9 Confessions Of A Sleep Training Failure
I always envisioned putting my babies in their cribs and having them fall peacefully asleep. Then I had babies, and discovered that's just not the way babies work. I've rocked, snuggled, fed, wore, and drove them around the block to get them to sleep. When they woke up several times a night. I'd bring them to bed with me. But this time I vowed to do things differently and planned to sleep train my son. Yeah, I suck at sleep training. So it's time to come clean, my friends. It's time I reveal the confessions of a sleep training failure.
Just between you and me, failing at sleep training was entirely my fault. I am not as committed to the process as I could be (and need to be), and it's way easier to give in and bring my baby to bed or feed him at 2:00 a.m instead of doing the back and forth thing for another hour, or whatever. I want it to happen, but, as of right now, my baby falling asleep on his own without my help is an elusive pipe dream. And no matter how much he eats during the day, he still seems to wake up at least once or twice a night. It's so hard to be strong when I'm sleep deprived, and listening to him cry breaks my heart. So, I start each night with the best intentions, then ultimately fail half-way through.
I am not really functioning well, and neither is my husband. My kids deserve a well-rested mom, and I need more sleep to make that happen. But I suck so bad at sleep training, and have no willpower when it comes to my baby. It's so embarrassing. I know that bed-sharing can be dangerous (not to mention, not conducive to me getting some damn sleep), but it's the only thing that's guaranteed to work, and I am weak. I need to get this right, but what if I missed my chance or have already screwed things up? I guess I just don't know what to do. I do know that I have officially failed at sleep training, I miss sleep, and I need to confess the following:
I'm Not Sure If I Want To Sleep Train My Baby
If I'm being honest, I have to admit that I'm not entirely sure sleep training is the right decision for my baby and my family. When my older kids were babies, we co-slept or I would bring them to bed if they woke up in the middle of the night.
I had a love-hate relationship with bed-sharing, though. I loved the snuggles, but hate that babies seems to take up roughly 2/3 of a king-sized bed. So, I have no idea if I am doing the right thing. I'm not confident either, often falling back to my old crutches, like feeding or rocking him to sleep, which seems so much easier in the short term, even though I know it's probably the wrong decision in the long run.
Sleep training is absolutely the hardest part of parenting. For real, you guys, it's the worst. I hate hearing my baby cry, hate having arguments with my partner about the "right" way to approach this entire situation, and hate the seemingly endless bedtime struggles. At the same time, I am so tired, and I really need sleep, so we have continued this half-assed attempt at sleep training for months. The problem? It's not working.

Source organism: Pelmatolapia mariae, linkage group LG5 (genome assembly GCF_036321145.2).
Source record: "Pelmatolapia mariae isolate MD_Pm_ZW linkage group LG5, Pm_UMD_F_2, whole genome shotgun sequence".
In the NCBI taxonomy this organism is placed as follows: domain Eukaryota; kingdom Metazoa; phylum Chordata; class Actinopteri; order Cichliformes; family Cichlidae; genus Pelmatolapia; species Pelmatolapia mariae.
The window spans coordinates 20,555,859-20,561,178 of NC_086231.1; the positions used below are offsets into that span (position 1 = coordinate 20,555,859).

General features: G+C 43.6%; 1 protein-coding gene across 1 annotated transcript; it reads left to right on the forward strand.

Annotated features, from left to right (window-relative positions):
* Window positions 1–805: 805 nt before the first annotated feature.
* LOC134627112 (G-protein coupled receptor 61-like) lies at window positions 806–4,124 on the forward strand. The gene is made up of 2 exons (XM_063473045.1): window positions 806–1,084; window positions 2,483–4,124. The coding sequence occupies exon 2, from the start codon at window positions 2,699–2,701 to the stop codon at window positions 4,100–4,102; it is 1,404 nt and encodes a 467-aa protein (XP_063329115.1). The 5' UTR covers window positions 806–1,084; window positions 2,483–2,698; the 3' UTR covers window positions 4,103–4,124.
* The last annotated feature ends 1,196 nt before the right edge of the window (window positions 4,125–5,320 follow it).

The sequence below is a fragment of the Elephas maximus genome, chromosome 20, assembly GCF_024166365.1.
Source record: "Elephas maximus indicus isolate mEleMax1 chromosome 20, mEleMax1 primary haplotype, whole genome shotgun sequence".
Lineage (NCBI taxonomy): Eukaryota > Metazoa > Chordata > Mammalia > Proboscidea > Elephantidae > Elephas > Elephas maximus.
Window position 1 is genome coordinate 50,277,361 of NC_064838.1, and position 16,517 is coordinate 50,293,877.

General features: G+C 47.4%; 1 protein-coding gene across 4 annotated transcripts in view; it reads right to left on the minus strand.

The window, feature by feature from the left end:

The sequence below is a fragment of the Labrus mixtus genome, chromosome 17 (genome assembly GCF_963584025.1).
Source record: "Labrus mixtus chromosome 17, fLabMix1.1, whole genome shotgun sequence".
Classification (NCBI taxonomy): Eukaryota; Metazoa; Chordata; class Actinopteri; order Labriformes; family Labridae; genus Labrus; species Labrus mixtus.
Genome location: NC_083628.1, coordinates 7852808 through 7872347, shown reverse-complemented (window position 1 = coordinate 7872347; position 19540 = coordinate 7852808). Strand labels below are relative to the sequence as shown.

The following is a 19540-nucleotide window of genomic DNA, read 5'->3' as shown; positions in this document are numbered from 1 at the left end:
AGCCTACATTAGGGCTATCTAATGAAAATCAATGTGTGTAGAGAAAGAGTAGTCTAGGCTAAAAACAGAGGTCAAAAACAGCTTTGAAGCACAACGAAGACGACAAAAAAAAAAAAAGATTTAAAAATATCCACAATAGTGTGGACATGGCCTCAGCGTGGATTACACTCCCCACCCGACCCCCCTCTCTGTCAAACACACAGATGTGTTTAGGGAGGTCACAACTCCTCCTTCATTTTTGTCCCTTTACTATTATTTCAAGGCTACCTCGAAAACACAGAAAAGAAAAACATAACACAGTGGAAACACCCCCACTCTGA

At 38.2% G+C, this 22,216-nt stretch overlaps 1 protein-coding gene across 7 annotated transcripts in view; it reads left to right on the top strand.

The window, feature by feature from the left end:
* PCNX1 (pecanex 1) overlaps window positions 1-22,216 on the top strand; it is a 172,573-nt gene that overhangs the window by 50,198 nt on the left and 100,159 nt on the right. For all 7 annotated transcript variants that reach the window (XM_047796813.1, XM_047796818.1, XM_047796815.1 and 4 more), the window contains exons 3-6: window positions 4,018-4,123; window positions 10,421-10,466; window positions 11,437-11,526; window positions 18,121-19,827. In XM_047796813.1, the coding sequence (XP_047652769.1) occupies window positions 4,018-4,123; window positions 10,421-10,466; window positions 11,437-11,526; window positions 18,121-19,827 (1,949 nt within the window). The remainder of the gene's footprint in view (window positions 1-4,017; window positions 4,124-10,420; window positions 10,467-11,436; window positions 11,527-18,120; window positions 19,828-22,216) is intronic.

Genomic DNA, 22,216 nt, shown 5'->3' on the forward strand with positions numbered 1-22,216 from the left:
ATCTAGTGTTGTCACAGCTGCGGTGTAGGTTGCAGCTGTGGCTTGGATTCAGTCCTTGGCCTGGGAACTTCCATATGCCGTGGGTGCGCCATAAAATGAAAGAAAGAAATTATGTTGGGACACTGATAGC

I'm Afraid I Have Completely Screwed Up
If you Google sleep training mistakes, my picture might actually appear, because I am pretty sure I have made, and continue to make, all of them. Rocking baby to sleep? Check. Feeding the baby at bedtime? Check. Picking him up when he cries? Check. Bringing him to bed with me? Check. I am not sure I can shift gears and sleep train correctly, and what if it's too late?
I'm Relatively Sure My Baby Isn't Actually Hungry At Night
Feeding my baby works to quiet him about 90 percent of the time. So, I use it, like a crutch. I know that it's the wrong thing to do, but I am too tired to think of an alternative, and in the moment it feels like an easy out. Honestly, though, at 3:00 a.m., when you are as tired as I am, I have a feeling you would use an easy out, too.
I Really Miss Sleep
When it's time to go to bed I have no energy, logic, or willpower, and I am an emotional mess. There's a reason sleep deprivation is a form of torture. I would probably say yes to anything if it meant I could get some sleep, which means that I constantly go back to what I know works rather than trying to do the hard thing (read: sleep training).
It's So Easy To Give Up
Logically I know that sleep training is only hard for a few nights. In theory, anyway. In the moment, though, when I am sleep deprived and desperate, it just seems so much easier to give in and pick my baby up. I only intend to pick him up for a little bit, after a snuggle, a bottle, a few minutes... but then I wake up with him kicking my kidney or grabbing my face, and think that I need to try again.
This Is My Last Baby
I want all of the baby snuggles. All of them. Especially since this is my last baby, and I am not sure how long he'll still want to be snuggled at night. I am tearing up just thinking about it. So yeah, it's almost worth it to me to give up a little sleep. Almost.
It Hurts To Hear My Baby Cry
It hurts to hear my baby cry. I know, logically, that it won't hurt him to learn to fall asleep on his own, and that a few nights of crying might mean many good nights of sleep, but damn this is hard. It's honestly harder than I ever thought it would be. Maybe too hard.
My Baby Has Sleep Trained Me
I am going to share a secret: I am pretty sure my baby has sleep-trained my partner and I, and not the other way around. I mean, we do whatever it takes to get him to sleep, and then we go collect him in the middle of the night whenever he cries. Like a tiny dictator, he's probably silently laughing an evil laugh and thinking, "I can make mommy and daddy do just about anything when they are tired." And he's right. He can.
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